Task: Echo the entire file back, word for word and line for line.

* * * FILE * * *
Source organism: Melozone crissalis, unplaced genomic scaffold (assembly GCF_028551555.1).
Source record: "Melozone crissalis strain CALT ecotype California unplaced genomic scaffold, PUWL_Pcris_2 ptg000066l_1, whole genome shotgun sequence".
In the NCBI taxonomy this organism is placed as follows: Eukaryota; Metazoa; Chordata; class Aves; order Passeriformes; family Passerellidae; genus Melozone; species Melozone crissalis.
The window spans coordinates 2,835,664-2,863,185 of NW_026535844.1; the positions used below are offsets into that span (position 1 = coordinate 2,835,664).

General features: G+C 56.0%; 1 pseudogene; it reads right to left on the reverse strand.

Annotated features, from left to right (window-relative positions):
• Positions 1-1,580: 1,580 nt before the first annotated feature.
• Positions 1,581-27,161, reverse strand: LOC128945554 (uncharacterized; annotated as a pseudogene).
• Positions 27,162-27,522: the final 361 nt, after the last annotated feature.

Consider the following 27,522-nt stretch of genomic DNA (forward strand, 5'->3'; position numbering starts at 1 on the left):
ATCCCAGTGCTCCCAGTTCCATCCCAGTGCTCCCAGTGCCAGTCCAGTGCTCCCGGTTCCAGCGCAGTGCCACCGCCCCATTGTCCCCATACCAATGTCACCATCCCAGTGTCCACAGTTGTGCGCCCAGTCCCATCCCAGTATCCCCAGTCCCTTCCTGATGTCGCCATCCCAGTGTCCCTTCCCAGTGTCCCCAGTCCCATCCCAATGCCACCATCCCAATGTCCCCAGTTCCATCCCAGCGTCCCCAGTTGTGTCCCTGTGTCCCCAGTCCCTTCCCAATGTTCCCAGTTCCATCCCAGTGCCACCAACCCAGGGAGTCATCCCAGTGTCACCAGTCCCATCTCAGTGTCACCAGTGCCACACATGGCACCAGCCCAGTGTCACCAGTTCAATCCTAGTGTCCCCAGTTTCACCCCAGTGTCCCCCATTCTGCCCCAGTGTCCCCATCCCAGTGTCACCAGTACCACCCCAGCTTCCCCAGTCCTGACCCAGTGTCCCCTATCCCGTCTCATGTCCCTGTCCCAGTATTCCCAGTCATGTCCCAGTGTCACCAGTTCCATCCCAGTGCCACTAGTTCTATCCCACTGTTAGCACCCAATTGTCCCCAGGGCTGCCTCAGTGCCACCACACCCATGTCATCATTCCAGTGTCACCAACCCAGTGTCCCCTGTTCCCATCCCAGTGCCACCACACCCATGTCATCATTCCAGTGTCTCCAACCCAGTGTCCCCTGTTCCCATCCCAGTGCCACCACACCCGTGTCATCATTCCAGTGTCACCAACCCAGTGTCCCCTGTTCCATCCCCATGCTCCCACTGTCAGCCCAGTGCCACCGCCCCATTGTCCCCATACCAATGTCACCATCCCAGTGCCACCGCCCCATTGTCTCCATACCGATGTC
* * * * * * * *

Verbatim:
Source organism: Melozone crissalis, unplaced genomic scaffold (assembly GCF_028551555.1).
Source record: "Melozone crissalis strain CALT ecotype California unplaced genomic scaffold, PUWL_Pcris_2 ptg000066l_1, whole genome shotgun sequence".
In the NCBI taxonomy this organism is placed as follows: Eukaryota; Metazoa; Chordata; class Aves; order Passeriformes; family Passerellidae; genus Melozone; species Melozone crissalis.
The window spans coordinates 2,835,664-2,863,185 of NW_026535844.1; the positions used below are offsets into that span (position 1 = coordinate 2,835,664).

General features: G+C 56.0%; 1 pseudogene; it reads right to left on the reverse strand.

Annotated features, from left to right (window-relative positions):
• Positions 1-1,580: 1,580 nt before the first annotated feature.
• Positions 1,581-27,161, reverse strand: LOC128945554 (uncharacterized; annotated as a pseudogene).
• Positions 27,162-27,522: the final 361 nt, after the last annotated feature.

Consider the following 27,522-nt stretch of genomic DNA (forward strand, 5'->3'; position numbering starts at 1 on the left):
ATCCCAGTGCTCCCAGTTCCATCCCAGTGCTCCCAGTGCCAGTCCAGTGCTCCCGGTTCCAGCGCAGTGCCACCGCCCCATTGTCCCCATACCAATGTCACCATCCCAGTGTCCACAGTTGTGCGCCCAGTCCCATCCCAGTATCCCCAGTCCCTTCCTGATGTCGCCATCCCAGTGTCCCTTCCCAGTGTCCCCAGTCCCATCCCAATGCCACCATCCCAATGTCCCCAGTTCCATCCCAGCGTCCCCAGTTGTGTCCCTGTGTCCCCAGTCCCTTCCCAATGTTCCCAGTTCCATCCCAGTGCCACCAACCCAGGGAGTCATCCCAGTGTCACCAGTCCCATCTCAGTGTCACCAGTGCCACACATGGCACCAGCCCAGTGTCACCAGTTCAATCCTAGTGTCCCCAGTTTCACCCCAGTGTCCCCCATTCTGCCCCAGTGTCCCCATCCCAGTGTCACCAGTACCACCCCAGCTTCCCCAGTCCTGACCCAGTGTCCCCTATCCCGTCTCATGTCCCTGTCCCAGTATTCCCAGTCATGTCCCAGTGTCACCAGTTCCATCCCAGTGCCACTAGTTCTATCCCACTGTTAGCACCCAATTGTCCCCAGGGCTGCCTCAGTGCCACCACACCCATGTCATCATTCCAGTGTCACCAACCCAGTGTCCCCTGTTCCCATCCCAGTGCCACCACACCCATGTCATCATTCCAGTGTCTCCAACCCAGTGTCCCCTGTTCCCATCCCAGTGCCACCACACCCGTGTCATCATTCCAGTGTCACCAACCCAGTGTCCCCTGTTCCATCCCCATGCTCCCACTGTCAGCCCAGTGCCACCGCCCCATTGTCCCCATACCAATGTCACCATCCCAGTGCCACCGCCCCATTGTCTCCATACCGATGTC